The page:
Thursday, September 25, 2014

#CFP Typed Words, Loud Voices


Typed Words, Loud Voices

Calling people who type to talk always or sometimes:

The Oct 1 deadline is coming up. We have had some absolutely breathtaking submissions so far and this is going to be a pivotal, glorious book, a book that changes lives! If you are planning to submit but need a little more time, please let us know as soon as you can at so we can make plans to include as many typed loud voices as possible.

For my part, I will be submitting to this. Losing my words has always been something I have struggled with, although for me it only happens briefly, for minutes at a time. While this would often happen multiple times per day, it was usually mistaken for shyness, task avoidance, or whatever other mildly deviant behavior happened to be the early childhood development crowd's go-to scapegoat of the season. As I have gotten older, though, I have taken to socializing more and more in online spaces because of the opportunity to express myself in text chat.

For me, the benefit of extra time socializing in text formats is that I have less stress around socializing, so it is not something I am limited in doing. Since I am better socialized and better rested now, my conversational abilities usually continue uninterrupted throughout the day, at least until nine or ten p.m. There's always a time when I can no longer really understand what people are trying to talk to me about, and once that ability goes it does not come back until I get some sleep. So, if I do try to keep talking during that time, I don't really do a good job of keeping track of my conversation.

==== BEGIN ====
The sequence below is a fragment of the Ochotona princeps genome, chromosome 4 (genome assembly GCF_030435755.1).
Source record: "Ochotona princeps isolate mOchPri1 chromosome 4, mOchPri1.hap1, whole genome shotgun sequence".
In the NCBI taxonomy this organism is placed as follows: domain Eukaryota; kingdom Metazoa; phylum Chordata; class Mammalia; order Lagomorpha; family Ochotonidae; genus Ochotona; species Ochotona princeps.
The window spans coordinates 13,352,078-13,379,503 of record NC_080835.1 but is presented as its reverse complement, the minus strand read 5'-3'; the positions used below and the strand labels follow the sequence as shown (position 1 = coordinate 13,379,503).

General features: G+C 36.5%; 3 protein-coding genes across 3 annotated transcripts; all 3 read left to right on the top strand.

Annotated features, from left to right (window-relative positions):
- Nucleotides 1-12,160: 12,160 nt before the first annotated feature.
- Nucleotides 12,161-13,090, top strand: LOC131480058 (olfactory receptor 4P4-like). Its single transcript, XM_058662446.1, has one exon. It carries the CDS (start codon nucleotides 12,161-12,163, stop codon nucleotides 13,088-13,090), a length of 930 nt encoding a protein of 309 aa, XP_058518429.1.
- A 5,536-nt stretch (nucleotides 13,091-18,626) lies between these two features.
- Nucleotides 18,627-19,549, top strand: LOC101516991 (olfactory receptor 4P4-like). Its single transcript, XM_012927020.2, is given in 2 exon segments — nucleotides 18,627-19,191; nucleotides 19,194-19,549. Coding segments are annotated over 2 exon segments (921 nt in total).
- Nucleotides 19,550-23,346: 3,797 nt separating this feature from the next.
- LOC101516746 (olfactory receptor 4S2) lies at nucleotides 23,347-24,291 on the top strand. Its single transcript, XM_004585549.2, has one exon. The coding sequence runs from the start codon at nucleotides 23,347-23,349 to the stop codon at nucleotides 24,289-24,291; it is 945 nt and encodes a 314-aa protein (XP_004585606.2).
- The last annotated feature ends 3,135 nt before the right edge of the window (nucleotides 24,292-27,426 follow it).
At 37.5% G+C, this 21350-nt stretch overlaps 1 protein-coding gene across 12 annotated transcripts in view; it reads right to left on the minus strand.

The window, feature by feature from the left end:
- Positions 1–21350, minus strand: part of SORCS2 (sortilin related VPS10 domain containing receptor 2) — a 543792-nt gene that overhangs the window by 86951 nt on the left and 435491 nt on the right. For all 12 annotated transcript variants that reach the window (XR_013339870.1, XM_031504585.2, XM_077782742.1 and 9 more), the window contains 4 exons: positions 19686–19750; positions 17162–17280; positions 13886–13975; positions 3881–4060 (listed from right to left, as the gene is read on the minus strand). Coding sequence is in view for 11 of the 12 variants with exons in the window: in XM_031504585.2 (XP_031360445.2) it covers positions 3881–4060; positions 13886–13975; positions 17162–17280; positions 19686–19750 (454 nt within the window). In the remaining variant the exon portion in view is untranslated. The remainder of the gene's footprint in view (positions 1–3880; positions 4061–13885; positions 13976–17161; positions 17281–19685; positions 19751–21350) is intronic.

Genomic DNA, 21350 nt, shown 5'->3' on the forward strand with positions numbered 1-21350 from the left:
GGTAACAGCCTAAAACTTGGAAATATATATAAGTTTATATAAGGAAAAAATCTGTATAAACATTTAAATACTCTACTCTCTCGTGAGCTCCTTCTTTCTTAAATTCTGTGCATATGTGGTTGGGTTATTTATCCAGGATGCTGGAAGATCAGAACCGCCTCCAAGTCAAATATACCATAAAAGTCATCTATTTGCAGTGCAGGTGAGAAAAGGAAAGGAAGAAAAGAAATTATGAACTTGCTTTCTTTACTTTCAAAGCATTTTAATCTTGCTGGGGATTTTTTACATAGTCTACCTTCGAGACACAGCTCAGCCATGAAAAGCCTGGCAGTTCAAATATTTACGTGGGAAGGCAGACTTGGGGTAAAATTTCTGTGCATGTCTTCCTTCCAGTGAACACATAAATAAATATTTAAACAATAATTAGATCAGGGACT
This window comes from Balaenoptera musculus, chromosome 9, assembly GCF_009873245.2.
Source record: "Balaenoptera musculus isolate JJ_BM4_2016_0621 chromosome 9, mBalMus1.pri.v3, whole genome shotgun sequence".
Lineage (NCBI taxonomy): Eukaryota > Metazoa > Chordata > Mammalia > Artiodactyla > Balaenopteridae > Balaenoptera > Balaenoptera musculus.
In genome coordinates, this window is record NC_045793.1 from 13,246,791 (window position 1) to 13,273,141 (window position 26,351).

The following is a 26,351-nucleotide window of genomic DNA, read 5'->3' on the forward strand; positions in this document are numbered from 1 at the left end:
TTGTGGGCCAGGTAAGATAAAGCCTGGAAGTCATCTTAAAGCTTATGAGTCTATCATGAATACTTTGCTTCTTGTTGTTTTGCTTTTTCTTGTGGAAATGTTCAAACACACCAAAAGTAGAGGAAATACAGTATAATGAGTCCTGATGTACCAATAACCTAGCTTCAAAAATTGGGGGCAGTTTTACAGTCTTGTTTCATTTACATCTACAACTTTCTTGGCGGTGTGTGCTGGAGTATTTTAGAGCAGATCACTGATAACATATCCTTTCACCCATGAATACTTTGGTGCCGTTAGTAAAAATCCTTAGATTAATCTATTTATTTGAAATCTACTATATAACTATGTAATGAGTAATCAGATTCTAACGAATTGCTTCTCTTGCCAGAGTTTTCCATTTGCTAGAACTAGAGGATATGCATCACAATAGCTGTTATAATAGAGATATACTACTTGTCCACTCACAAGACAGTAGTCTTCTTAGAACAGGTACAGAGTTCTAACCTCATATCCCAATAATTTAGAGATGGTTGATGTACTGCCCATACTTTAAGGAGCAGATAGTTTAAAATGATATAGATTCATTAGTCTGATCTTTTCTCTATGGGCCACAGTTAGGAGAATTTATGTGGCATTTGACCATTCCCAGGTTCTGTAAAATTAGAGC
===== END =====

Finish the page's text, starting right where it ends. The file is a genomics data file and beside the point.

That's why I will be participating in this call. This is a topic I have talked about at length in private groups but only hinted at in my blog, but it is time that I moved forward on this. I've taken about a six month break from writing on neurodiversity and on my actual experience because I've been writing Clay's fictional experience. In order to keep working with his language faculty as it develops, though, we have reached the point where I need to reflectively interrogate my own.

I also do this out of solidarity with my friends who always type to talk, whether they do so independently or with the support of a facilitator, to write for this. The point of it is to represent the full spectrum of people who type to talk, whether it is to socialize, to conduct business, or to deliver discourse in its many forms in journals and at conferences. I have met very few of you face-to-face, but I hope to do so in the near future as I begin to participate more fully in conferences and events. Your descriptions of your own experiences helped me to make sense of my own, and to understand emotional events that were, until then, prone to escalating to emergency situations.

Your understanding of yourselves led me to my understanding of myself, and now when I experience that sudden twist in my worldview and I can not find my speech, I know how to keep talking so that I do not lose control of my emotional equilibrium. This has enriched my personal and family relationships and allowed me to move forward with my professional career in a serious way for the first time in years.

I encourage everyone else who socializes through text, whether it is electively or through necessity or (like me) a kind of mixture of both, then send in your stories. Send your essays. If it is on-topic to your experience of typing to talk, then send your poetry. The creators of this call are looking to represent the full spectrum of type-talkers, full-time and part-time, with or without the need for some support to type.

Here's the link again:

- Michael Scott Monje Jr.